Yes. I know. “I’m back guys, look out for my blog posts” > *2 weeks later*
OKAY, I’M ACTUALLY BACK THIS TIME. I PROMISE.
And what better way to get back into blogging than with a book review for this cute and fluffy contemporary!
Thank you so much to Simon & Schuster for giving me the opportunity to be part of this blog tour after I expressed interest. I had only heard a few vague things about this book and mixed reviews so I went in completely blind – literally only interested because of
- 1. the cute af cover and
- 2. the fact that one of the protagonists was of Asian representation and although I love all books and characters, I do like to see me some Asian since I am one too 🙂
If you haven’t heard of this book or seen this gorgeous cover (see banner above) before, here is the blurb!
From debut author Mary H.K. Choi comes a compulsively readable novel that shows young love in all its awkward glory—perfect for fans of Eleanor & Park and To All the Boys I’ve Loved Before.
For Penny Lee high school was a total nonevent. Her friends were okay, her grades were fine, and while she somehow managed to land a boyfriend, he doesn’t actually know anything about her. When Penny heads to college in Austin, Texas, to learn how to become a writer, it’s seventy-nine miles and a zillion light years away from everything she can’t wait to leave behind.
Sam’s stuck. Literally, figuratively, emotionally, financially. He works at a café and sleeps there too, on a mattress on the floor of an empty storage room upstairs. He knows that this is the god-awful chapter of his life that will serve as inspiration for when he’s a famous movie director but right this second the seventeen bucks in his checking account and his dying laptop are really testing him.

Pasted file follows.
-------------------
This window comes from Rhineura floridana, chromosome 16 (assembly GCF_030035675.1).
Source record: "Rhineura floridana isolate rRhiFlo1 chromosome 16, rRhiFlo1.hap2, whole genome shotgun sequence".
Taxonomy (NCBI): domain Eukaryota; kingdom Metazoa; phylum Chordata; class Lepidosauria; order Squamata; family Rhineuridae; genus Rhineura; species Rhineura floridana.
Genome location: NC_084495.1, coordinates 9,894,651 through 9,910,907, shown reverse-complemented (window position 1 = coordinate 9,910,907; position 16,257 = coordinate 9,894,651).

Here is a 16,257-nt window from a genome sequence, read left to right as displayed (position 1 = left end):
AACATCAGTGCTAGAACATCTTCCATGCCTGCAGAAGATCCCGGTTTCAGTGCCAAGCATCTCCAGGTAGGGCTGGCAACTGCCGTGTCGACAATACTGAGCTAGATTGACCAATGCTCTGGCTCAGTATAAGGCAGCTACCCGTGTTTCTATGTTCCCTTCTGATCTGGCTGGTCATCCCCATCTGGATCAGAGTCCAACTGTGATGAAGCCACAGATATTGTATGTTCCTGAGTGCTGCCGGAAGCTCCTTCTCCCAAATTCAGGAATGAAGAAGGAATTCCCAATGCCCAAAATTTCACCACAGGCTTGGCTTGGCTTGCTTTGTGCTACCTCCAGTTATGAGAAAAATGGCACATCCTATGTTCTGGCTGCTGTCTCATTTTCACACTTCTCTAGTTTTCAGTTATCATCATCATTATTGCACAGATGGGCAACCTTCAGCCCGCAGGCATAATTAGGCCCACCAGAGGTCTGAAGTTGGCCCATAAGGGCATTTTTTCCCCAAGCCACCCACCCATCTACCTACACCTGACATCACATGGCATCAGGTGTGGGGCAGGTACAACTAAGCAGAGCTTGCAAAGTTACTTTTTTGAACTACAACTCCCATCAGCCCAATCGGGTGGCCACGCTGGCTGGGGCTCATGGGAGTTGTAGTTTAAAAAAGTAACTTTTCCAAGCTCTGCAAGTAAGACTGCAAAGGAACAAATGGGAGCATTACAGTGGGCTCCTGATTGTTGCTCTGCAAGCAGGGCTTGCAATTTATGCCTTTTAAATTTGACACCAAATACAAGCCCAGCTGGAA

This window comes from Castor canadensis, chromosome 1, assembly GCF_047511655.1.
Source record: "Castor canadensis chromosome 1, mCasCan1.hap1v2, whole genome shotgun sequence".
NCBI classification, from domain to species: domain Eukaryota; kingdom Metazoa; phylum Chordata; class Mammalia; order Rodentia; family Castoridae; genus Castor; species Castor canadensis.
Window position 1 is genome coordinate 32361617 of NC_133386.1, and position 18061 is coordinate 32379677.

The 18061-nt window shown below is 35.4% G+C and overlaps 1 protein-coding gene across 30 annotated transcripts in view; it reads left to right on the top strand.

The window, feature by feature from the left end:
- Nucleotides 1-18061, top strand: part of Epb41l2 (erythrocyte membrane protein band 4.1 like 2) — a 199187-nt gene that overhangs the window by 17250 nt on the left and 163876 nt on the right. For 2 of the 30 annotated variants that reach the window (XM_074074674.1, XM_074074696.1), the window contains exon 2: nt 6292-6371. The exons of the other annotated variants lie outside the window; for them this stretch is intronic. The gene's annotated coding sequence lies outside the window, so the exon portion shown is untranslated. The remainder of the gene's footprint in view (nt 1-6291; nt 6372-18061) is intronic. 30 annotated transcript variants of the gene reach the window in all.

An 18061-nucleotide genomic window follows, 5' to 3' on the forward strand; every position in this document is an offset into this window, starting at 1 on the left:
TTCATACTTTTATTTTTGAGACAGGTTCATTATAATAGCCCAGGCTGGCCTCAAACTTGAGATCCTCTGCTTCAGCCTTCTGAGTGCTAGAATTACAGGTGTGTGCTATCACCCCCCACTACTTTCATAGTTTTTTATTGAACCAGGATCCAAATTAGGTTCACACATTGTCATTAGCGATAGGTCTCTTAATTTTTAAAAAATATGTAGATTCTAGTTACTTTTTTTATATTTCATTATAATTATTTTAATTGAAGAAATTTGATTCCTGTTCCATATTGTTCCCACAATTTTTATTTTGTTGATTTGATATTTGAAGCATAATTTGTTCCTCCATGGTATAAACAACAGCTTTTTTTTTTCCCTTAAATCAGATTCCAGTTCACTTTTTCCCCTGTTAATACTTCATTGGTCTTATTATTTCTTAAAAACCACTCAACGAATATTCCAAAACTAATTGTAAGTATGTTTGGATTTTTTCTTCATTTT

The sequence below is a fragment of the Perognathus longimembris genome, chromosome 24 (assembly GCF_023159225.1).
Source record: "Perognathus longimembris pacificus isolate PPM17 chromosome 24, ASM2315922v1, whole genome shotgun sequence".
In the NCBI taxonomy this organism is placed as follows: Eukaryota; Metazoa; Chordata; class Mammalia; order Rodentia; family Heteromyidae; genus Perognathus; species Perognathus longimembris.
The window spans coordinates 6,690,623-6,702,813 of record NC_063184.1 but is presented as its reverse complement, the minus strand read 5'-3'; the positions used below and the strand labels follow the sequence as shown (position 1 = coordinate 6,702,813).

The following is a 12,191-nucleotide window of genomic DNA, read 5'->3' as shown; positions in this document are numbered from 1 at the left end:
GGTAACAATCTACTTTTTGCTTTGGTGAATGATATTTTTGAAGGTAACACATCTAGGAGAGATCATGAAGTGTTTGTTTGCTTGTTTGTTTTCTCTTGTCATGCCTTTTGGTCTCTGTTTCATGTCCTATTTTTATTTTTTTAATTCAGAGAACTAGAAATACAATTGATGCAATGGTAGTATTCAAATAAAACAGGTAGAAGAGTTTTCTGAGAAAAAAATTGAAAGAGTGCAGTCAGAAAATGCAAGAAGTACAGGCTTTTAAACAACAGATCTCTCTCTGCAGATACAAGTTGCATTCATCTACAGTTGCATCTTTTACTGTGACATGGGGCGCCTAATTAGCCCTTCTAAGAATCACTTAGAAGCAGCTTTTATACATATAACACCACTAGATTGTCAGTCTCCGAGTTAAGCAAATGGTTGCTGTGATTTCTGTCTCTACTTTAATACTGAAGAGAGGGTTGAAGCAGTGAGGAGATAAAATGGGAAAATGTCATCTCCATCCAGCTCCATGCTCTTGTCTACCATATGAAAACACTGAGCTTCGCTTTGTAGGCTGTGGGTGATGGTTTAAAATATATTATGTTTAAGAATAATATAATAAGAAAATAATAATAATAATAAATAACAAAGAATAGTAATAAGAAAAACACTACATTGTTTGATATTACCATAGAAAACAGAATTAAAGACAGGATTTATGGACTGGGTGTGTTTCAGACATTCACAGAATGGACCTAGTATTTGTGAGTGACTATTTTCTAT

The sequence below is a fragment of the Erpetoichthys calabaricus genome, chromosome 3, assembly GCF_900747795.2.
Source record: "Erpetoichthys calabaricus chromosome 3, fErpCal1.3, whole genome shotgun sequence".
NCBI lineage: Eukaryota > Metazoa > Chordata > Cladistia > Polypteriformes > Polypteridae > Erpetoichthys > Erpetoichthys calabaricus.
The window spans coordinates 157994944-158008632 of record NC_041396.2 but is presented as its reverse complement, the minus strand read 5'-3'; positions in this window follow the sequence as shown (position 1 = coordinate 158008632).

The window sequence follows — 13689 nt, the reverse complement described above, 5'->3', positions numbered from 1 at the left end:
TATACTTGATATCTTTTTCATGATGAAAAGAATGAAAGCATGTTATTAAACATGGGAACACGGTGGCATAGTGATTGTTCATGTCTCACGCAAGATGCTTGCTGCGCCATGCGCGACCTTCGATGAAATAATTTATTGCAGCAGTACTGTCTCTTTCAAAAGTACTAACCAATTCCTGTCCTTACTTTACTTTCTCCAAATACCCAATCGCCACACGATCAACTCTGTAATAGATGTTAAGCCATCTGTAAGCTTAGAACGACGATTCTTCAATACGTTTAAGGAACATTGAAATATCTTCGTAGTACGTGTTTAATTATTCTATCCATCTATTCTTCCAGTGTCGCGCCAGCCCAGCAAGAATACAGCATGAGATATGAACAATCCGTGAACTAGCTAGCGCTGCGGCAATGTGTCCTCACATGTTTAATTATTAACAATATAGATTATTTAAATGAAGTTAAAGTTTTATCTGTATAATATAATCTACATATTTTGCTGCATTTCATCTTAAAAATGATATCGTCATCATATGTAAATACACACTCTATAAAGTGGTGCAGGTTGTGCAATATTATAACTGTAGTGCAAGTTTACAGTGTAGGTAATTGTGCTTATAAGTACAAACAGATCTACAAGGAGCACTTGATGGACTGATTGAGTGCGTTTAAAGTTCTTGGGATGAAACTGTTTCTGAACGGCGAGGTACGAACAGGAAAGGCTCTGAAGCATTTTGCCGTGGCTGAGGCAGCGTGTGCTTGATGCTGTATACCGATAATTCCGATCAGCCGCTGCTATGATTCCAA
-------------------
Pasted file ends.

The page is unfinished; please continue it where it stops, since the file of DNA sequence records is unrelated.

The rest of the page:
When Sam and Penny cross paths it’s less meet-cute and more a collision of unbearable awkwardness. Still, they swap numbers and stay in touch—via text—and soon become digitally inseparable, sharing their deepest anxieties and secret dreams without the humiliating weirdness of having to see each other.
Let’s get my good ol categories up!
Characters & Plot
We meet the main character Penny, an aspiring writer (sidenote: who now that I think about it, is a lot like me when I was a cute preteen in her early emo phase in primary school except for the fact that Penny is tiny and I was as tall as a giraffe). Introverted, constantly wearing all black, and ready to leave home to start the next chapter of her life, Penny is thrilled to be going to college. Her mum annoys her a lot because she tends to treat her more like a best friend than a parent, and I honestly found that so interesting to read. I haven’t read a lot of books where there is such an intricate and reversed parent-child dynamic that I weirdly understood in some way. It gave Penny so much depth to her character and throughout the book, Penny went through a whole lot of character development in general.
As she starts her classes at college, learns and matures, she also finds a connection in her WIP for her college class. Her story is her creative take on a couple who kill their baby from spending too much time looking after a fictional baby in a game. Two words: So. Whack. Although I felt a little iffy about reading her writing something for her class, the symbolism and meaning of what she was writing really gave more depth into the overall story of the book.